Department of Human
Development and Family Studies
University of Missouri
Columbia, Missouri
Erika Gutierrez, MA
Department of Sociology
University of California
Riverside, California
 
W. Kim Halford, PhD
Director, Griffith Institute of Health
Dean (Research), Faculty of Health
Griffith University
Gold Coast, Australia
Gordon T. Harold, PhD
School of Psychology
Cardiff University
Cardiff, United Kingdom
Sheila Hawker, PhD
C & S Academic Services
Dorset, United Kingdom
Tyler Jamison, MS
Sinclair School of Nursing and
Department of Human
Development and Family Studies
University of Missouri
Columbia, Missouri
Sarah E. C. Malia, JD, MS
Knoxville, Tennessee
 
Howard J. Markman, PhD
Professor of Psychology, University
of Denver
Director, Center for Marital and
Family Studies
Denver, Colorado
Jean-François Mignot
Observatoire Sociologique du
Changement
Laboratoire de Sociologie
Quantitative
Paris, France
Dimitri Mortelmans, PhD
Research Center for Longitudinal
and Life Course Studies, Faculty
of Political and Social Sciences
University of Antwerp
Antwerp, Belgium
 
Jan M. Nicholson, PhD
Murdoch Children’s Research
Institute
Royal Children’s Hospital
Melbourne, Australia
 
Shinji Nozawa, MS
Department of Sociology
Meiji Gakuin University
Tokyo, Japan
 
Patricia L. Papernow, EdD
Private Practice
Hudson, Massachusetts
 
Ross D. Parke, PhD
Department of Psychology
University of California
Riverside, California
 
Kay Pasley, PhD
Department of Family and Child
Sciences
Florida State University
Tallahassee, Florida
 
Maddy Phillips, PhD
Queensland Center for Mental
Health Learning
Park Center for Mental Health
Queensland, Australia
Jan Pryor, PhD
Roy McKenzie Center for the Study
of Families
Victoria University of Wellington
Wellington, New Zealand
Jeremy Robertson, PhD
Roy McKenzie Center for the Study
of Families
Victoria University of Wellington
Wellington, New Zealand
 
Matthew R. Sanders, PhD
School of Psychology
University of Queensland
Brisbane, Australia
 
Katherine H. Shelton, PhD
School of Psychology
Cardiff University
Cardiff, United Kingdom
 
Marjorie Smith, PhD
Institute of Education
University of London
London, United Kingdom
 
Laurent Snoeckx, MA
Department of Political and Social
Sciences
Research Center for Longitudinal
and Life Course Studies
University of Antwerp
Antwerp, Belgium
 
Jay Teachman, PhD
Department of Sociology
Western Washington University
Bellingham, Washington
Lucky Tedrow, PhD
Department of Sociology
Western Washington University
Bellingham, Washington
Jessica Troilo
Sinclair School of Nursing and
Department of Human
Development and Family Studies
University of Missouri
Columbia, Missouri
 
Brad van Eeden-Moorefield, PhD
Department of Human
Environmental Studies
Central Michigan University
Mount Pleasant, Michigan
Sasha L. Walters, MS
School of Psychology
Cardiff University
Cardiff, United Kingdom
Amy A. Weimer, PhD
Department of Psychology and
Anthropology
University of Texas-Pan American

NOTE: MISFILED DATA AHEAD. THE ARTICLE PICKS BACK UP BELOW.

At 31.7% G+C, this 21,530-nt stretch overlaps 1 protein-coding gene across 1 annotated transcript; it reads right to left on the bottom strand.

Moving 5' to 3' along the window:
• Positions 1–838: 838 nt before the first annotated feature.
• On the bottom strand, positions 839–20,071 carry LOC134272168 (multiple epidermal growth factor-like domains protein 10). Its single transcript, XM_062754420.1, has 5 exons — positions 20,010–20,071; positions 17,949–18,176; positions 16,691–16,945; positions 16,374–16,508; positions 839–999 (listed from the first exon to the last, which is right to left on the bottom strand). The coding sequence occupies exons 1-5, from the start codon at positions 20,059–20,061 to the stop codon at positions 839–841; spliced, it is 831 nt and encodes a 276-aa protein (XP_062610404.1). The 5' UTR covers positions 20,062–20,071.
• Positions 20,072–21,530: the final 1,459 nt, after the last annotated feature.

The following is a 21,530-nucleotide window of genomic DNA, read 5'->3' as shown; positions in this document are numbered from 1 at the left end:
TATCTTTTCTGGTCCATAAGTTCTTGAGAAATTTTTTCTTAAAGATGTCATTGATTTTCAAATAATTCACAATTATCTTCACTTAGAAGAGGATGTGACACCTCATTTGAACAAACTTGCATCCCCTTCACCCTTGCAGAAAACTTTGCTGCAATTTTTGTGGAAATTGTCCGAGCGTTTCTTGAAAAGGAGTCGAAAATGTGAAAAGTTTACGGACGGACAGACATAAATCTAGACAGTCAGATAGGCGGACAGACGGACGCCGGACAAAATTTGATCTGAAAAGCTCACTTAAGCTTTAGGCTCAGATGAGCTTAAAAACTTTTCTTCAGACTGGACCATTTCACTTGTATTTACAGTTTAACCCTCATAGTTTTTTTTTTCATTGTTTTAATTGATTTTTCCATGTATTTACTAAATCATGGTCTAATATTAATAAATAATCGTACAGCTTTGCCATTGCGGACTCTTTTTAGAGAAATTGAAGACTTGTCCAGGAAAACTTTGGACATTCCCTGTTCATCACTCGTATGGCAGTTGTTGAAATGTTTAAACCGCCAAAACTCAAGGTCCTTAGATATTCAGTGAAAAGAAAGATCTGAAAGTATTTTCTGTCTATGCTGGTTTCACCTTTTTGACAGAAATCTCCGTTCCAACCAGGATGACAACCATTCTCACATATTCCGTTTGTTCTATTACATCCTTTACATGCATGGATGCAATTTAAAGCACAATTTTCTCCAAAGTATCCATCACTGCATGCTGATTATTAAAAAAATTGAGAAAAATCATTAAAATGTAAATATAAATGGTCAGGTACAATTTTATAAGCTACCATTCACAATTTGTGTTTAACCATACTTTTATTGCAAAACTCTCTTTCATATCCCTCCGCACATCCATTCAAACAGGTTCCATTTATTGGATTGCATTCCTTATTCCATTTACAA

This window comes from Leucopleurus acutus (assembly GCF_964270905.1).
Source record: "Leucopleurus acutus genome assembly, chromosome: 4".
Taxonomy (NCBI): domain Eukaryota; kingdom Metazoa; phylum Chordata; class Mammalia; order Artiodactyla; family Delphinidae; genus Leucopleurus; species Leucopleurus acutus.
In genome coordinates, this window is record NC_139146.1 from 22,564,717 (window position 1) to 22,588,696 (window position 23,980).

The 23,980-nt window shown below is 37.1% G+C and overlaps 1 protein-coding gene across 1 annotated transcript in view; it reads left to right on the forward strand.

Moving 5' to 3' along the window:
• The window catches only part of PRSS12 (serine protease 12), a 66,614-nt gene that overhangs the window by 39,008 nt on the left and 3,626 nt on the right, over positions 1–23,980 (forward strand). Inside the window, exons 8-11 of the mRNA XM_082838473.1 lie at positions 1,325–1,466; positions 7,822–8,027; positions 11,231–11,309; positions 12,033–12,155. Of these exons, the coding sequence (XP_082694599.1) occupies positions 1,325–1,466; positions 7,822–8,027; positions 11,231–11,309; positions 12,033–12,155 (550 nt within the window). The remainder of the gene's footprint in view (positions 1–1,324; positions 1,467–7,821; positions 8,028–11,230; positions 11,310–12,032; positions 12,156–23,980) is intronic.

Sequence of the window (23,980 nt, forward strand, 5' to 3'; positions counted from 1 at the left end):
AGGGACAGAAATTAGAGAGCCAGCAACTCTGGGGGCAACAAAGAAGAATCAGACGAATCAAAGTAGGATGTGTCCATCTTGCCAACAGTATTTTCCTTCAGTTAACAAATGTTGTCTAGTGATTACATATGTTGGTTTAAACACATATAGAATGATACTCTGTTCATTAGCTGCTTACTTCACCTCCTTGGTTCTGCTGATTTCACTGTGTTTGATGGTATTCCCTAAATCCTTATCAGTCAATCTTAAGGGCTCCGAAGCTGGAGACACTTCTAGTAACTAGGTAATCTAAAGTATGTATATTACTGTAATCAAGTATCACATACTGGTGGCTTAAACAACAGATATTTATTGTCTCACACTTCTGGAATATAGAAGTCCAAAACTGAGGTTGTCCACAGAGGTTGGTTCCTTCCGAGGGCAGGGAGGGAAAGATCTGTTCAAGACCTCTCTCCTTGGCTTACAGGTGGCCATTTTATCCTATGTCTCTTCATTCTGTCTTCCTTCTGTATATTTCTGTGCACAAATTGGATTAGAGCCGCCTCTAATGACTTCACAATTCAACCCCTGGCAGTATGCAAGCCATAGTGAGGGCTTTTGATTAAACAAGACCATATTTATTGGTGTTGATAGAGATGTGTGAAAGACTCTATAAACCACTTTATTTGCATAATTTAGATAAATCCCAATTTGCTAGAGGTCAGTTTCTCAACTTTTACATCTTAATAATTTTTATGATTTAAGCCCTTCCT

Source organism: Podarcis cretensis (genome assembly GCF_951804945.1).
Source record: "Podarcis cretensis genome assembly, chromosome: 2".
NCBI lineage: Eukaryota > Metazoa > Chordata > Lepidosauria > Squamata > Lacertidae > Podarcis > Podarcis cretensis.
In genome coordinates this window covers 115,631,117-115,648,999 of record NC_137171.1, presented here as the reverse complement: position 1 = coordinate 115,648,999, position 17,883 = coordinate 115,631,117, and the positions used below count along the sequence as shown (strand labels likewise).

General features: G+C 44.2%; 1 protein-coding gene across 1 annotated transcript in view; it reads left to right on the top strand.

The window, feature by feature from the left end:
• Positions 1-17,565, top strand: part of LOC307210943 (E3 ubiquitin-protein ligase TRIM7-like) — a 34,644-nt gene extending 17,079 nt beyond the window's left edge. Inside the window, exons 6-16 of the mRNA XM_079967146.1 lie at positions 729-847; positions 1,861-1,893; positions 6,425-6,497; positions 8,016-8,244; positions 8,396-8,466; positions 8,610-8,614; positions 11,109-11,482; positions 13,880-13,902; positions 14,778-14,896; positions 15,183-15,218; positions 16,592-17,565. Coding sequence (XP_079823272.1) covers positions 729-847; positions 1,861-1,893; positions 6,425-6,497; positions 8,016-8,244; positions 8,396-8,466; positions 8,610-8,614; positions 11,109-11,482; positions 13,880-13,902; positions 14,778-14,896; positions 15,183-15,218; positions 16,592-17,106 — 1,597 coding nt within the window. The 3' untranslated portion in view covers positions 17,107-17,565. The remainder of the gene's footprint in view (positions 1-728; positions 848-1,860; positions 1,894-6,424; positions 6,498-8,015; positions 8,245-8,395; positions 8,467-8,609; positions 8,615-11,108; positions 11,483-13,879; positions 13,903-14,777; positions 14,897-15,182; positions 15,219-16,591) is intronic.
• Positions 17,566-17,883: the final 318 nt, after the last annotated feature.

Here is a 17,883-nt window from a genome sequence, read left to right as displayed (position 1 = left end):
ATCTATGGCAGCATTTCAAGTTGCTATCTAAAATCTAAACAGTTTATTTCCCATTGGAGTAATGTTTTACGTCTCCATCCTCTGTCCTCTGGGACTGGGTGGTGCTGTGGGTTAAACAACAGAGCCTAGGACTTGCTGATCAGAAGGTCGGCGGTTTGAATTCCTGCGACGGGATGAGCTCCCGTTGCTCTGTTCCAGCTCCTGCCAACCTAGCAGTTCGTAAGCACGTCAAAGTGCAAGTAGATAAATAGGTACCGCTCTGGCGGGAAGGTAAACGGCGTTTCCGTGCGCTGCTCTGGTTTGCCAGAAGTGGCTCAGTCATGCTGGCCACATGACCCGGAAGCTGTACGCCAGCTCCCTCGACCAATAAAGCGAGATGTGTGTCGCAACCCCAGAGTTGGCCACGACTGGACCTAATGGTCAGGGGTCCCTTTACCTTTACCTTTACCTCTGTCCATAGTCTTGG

Edinburg, Texas
Sarah W. Whitton, PhD
Center for Anxiety and Related
Disorders
Boston University
Boston, Massachussetts

Acknowledgments
I WANT to thank the authors of the individual chapters for their skill and good humor as the book was brought together, and for their timeliness (in the main!) in getting chapters finished. Editing has been a far less arduous task than I had imagined thanks to you.
I want to acknowledge the forbearance and understanding of family and friends as this book was being written; in particular, my family—Simon, Emily, Esther, Roger, and Maggie—and fictive kin Duncan, Rhonda, Julian, Suzanne, Ian, Marilyn, and Mark.
Thank you to Patricia Rossi of John Wiley & Sons, who has been constantly supportive, encouraging, and helpful.

Introduction
IT IS easy to be pessimistic about stepfamilies. Their very origins are steeped in notions of death: The word “step” derives from the Old English word steop, which in turn is related to astieped, meaning “bereaved.” Words such as “stepbairn” and “stepchild” were used in the past as synonyms for orphan. Today, as chapters in this book attest, stepfamilies are still beset by stigma and stereotyping and by seemingly endless chronicles of their difficulties. Are stepfamilies today more or less challenged than those formed in the past mainly as a result of death? It is probably impossible to know. In the past, the death of a parent called for repartnering, particularly, as was often the case, if a mother died in childbirth leaving other children to be reared.
Stepfamilies today are more likely to be formed as a result of divorce, and they are both more pervasive and more highly visible than in the past. One difference between stepfamilies now and 200 years ago may be stability. Today, if stepfamily households are unstable it is because, in the main, the couple relationship fails and the decision is made to part. In the past, a stepfamily formed because of the death of a mother in childbirth may have been more stable at least partly because far less was demanded of marriage in terms of satisfaction, and divorce was both less feasible and less acceptable than it is today.